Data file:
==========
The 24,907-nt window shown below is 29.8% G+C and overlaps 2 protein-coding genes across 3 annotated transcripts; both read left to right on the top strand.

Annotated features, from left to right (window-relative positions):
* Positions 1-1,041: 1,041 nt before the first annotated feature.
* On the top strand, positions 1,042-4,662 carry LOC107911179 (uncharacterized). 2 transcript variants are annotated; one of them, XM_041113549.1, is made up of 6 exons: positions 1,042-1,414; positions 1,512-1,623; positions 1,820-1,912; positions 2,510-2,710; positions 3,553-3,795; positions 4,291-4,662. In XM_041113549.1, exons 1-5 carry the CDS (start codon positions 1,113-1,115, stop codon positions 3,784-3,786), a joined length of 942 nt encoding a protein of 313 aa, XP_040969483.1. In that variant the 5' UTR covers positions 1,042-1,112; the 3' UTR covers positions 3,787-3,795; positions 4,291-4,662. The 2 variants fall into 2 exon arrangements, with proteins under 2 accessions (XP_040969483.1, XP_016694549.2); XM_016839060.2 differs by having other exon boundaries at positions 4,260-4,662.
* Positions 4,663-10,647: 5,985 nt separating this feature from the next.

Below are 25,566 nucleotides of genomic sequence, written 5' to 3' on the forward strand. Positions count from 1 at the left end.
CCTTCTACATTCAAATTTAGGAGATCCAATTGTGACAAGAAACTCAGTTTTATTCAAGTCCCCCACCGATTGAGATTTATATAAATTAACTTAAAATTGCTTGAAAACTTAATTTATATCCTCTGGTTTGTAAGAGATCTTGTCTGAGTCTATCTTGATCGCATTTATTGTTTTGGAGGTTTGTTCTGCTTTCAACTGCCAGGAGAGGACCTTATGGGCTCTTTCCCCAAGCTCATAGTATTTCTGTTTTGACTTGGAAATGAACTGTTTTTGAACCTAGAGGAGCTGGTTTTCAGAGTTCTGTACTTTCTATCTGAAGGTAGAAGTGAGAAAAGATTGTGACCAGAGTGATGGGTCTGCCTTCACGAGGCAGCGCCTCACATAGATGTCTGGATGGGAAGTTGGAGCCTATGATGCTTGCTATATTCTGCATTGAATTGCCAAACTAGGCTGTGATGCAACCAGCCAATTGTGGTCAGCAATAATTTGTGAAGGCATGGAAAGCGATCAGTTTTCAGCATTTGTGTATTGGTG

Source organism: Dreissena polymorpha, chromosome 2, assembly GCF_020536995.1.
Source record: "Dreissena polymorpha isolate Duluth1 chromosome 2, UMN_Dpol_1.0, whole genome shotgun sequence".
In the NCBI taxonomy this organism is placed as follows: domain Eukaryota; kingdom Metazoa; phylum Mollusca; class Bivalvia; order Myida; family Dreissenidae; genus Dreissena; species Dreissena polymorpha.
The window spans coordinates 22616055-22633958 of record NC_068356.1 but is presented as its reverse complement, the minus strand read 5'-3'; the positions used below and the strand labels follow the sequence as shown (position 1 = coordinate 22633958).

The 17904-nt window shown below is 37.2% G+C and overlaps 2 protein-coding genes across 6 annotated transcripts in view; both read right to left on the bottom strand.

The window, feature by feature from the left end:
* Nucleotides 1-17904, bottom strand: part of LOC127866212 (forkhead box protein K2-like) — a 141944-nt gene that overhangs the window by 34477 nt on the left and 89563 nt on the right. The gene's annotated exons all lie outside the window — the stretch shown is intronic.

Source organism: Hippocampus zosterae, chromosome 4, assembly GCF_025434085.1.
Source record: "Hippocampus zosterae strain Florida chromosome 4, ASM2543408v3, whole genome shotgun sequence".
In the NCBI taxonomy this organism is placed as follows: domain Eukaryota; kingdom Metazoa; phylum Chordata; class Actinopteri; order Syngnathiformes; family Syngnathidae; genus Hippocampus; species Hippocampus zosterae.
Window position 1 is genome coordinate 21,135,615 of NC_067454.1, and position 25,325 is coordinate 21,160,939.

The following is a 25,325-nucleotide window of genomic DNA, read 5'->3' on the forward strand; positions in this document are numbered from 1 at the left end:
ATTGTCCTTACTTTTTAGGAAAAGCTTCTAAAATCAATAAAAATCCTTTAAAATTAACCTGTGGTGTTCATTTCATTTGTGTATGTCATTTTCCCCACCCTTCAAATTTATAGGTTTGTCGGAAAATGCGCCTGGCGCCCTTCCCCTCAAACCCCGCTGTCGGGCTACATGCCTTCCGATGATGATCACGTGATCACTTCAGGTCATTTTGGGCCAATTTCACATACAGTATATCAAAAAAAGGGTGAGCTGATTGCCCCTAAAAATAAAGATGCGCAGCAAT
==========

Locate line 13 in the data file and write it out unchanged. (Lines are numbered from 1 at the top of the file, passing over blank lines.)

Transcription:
The window, feature by feature from the left end: